A long snapper stands with his feet wider than his shoulders, with one hand on the laces of the football as if he’s going to throw a pass between his legs. The other hand guides the ball.

“It’s a job most people don’t want,” Bell said. “You only get noticed when you mess up. That snap has to be fast and it has to be on point.”

And once the long snapper has gotten the ball to the punter, his next job is to sprint downfield in punt coverage.

“That’s the fun part of it,” Bell said. “You might get to hit someone.”

Bell remembers driving to Wingate with his family to talk to coaches about the possibility of long-snapping for the Bulldogs.

“They needed a long snapper, and they told me to come out for the team so they could take a look,” Bell said.

He was the backup long snapper for about two weeks in his first camp. But then he was named the starter.

“We had Hunter Haffly long-snapping, but Hunter also was a receiver and a holder, so we decided to take a look at our freshmen candidates,” Wingate coach Joe Reich said. “You’re never sure about a freshman, but T.J. was really performing well in practice, and we just said, ‘OK, T.J. is our guy.’ ”

He was still undersized for Division II football. Wingate defensive coordinator Rashaan Jordan told Bell he had a choice. Get bigger or get trampled.

Bell didn’t get trampled and he proved reliable and durable beyond anyone’s expectations. Reich didn’t have to worry about long-snapping accidents for four seasons. During his career, Bell made efficient snaps on critical punts, go-ahead field goals and game-winning extra points.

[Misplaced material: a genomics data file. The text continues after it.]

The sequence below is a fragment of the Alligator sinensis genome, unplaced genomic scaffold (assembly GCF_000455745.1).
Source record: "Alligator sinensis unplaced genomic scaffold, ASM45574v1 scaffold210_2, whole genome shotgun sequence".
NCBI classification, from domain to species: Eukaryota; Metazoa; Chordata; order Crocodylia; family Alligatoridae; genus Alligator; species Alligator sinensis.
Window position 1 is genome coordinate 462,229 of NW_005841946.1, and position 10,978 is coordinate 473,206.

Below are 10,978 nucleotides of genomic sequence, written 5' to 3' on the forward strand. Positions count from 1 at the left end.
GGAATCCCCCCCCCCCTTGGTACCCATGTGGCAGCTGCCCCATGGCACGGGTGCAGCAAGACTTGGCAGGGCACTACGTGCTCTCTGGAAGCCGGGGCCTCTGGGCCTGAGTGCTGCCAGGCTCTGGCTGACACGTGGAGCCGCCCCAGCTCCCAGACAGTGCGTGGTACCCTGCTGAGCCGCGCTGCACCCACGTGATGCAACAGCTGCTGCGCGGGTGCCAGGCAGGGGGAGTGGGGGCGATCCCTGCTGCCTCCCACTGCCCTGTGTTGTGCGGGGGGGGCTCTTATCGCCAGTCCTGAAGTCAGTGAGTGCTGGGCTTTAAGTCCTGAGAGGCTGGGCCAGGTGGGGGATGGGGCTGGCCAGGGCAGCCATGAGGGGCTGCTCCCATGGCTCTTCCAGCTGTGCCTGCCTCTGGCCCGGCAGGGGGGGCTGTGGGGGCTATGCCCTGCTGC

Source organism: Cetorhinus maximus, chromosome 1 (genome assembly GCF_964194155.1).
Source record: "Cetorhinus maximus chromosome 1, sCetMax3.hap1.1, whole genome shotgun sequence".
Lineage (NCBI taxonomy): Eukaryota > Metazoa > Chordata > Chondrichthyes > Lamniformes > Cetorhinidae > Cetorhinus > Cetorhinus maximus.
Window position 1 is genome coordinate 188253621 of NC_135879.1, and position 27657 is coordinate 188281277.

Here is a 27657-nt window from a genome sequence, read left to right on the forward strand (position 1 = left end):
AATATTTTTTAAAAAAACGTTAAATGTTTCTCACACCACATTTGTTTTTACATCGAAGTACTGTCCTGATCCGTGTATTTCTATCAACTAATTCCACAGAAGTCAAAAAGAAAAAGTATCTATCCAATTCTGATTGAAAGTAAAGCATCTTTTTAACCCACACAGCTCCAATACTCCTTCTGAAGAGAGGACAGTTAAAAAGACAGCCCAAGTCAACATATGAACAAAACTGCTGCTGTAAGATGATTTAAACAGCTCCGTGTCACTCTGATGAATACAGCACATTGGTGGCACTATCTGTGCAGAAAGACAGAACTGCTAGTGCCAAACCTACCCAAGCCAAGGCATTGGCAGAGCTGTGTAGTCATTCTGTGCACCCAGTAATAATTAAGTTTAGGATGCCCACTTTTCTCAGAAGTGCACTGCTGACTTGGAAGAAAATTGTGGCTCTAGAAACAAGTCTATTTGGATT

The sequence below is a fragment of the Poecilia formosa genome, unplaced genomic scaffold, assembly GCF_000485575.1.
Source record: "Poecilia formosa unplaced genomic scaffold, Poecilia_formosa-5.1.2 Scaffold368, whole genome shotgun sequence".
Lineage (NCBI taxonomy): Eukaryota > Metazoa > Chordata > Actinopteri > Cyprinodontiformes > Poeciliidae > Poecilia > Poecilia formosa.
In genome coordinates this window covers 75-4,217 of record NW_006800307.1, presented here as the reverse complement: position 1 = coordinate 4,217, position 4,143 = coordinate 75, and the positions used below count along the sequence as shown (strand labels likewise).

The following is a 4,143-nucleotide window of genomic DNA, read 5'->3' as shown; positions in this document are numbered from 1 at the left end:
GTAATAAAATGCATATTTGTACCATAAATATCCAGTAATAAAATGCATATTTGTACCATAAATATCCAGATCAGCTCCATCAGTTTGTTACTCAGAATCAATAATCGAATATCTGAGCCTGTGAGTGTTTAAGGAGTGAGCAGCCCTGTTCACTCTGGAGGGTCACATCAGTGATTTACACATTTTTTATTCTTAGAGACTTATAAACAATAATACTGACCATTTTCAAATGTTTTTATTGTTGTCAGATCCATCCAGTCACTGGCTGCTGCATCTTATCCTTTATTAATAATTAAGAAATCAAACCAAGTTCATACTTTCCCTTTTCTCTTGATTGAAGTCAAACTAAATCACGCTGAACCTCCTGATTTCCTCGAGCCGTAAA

“I was always nervous, every game, until that first snap,” Bell said. “Once that first snap was behind me, everything was fine. The biggest games for me were the Catawba games, especially when we played at Catawba. All my family would be there and I was playing against one of my workout partners and best friends — (former Carson offensive lineman) C.J. Cain.”

Bell grew every year, both is skill and size. Wingate’s strenuous workout schedule didn’t leave him much choice.

“It’s been like a job, getting up at 5 a.m. for 6 a.m. workouts for a long time,” Bell said.

Lifting weights, along with natural maturity, gradually transformed Bell into a different person. Now he’s 60 pounds tougher and stronger than when he started at Wingate.

“A lot of people think I’m a tight end,” Bell said.

Since the season ended, Bell has been snapping three or four times each week to stay sharp. Teammates and friends have been glad to assist him.

He will finish work on a degree in criminal justice in the spring, but for now, his mind is still on football. He’ll head to Virginia Beach on Wednesday to get settled in. The scouting combine is Thursday. The Dream Bowl will be played on Saturday.

Unlike some all-star games, the Dream Bowl has no limitations on play-calling, blitzes and coverages. So it will be real football. The squads have been split into “Patriots” and “Crusaders.” Bell will wear the No. 59 jersey for the Crusaders.

He hopes to impress scouts this week. His dream since childhood has been to become a state trooper, but he won’t mind if football delays that dream.